There is a difference between the general notion of “boolean” that you ask about, and the C++ type
bool that is not a bitfield is minimum 1 byte, i.e.
sizeof(bool) ≥ 1. This limit is because a byte is the minimum addressable unit; any C++ object is at least 1 byte. The standard does not place any upper limit on the size of
bool, but in practice it will not be larger than can be handled with single memory read and write operation.
A boolean variable is any variable used to implement the notion of boolean. There are a lot of boolean types around, not just C++'s own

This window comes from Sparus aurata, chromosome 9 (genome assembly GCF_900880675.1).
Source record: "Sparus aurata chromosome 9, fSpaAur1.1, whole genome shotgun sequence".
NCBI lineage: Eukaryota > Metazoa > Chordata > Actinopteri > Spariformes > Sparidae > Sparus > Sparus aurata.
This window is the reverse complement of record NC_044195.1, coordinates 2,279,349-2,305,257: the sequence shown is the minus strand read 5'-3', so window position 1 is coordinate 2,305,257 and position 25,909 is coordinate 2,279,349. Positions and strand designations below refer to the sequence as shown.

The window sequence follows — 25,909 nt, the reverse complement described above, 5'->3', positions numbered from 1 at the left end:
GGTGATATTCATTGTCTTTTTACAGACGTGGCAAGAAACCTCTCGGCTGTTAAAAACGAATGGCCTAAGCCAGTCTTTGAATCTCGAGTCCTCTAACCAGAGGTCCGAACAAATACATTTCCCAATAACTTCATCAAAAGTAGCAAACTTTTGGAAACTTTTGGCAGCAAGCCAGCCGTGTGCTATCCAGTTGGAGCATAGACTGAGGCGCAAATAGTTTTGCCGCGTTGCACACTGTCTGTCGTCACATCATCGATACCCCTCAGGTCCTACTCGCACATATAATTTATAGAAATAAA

bool. E.g., in Windows programming you have a
BOOL type that's more than one byte, and that in some cases can represent logical true via any non-zero value.
And in some cases, with a collection of boolean values they can be represented with just 1 bit each, for example in a
std::bitset or in a
std::vector<bool> (which is special-cased for the item type
bool in order to allow this). Or, I believe, but I haven't checked if that's supported, with a bitfield of size 1 of type
bool. And these considerations means that the question is a bit too vague to have a simple and crisp answer. If you'd asked about
sizeof(bool) it would have been much more clear-cut: just 1 or more bytes, depending on the implementation.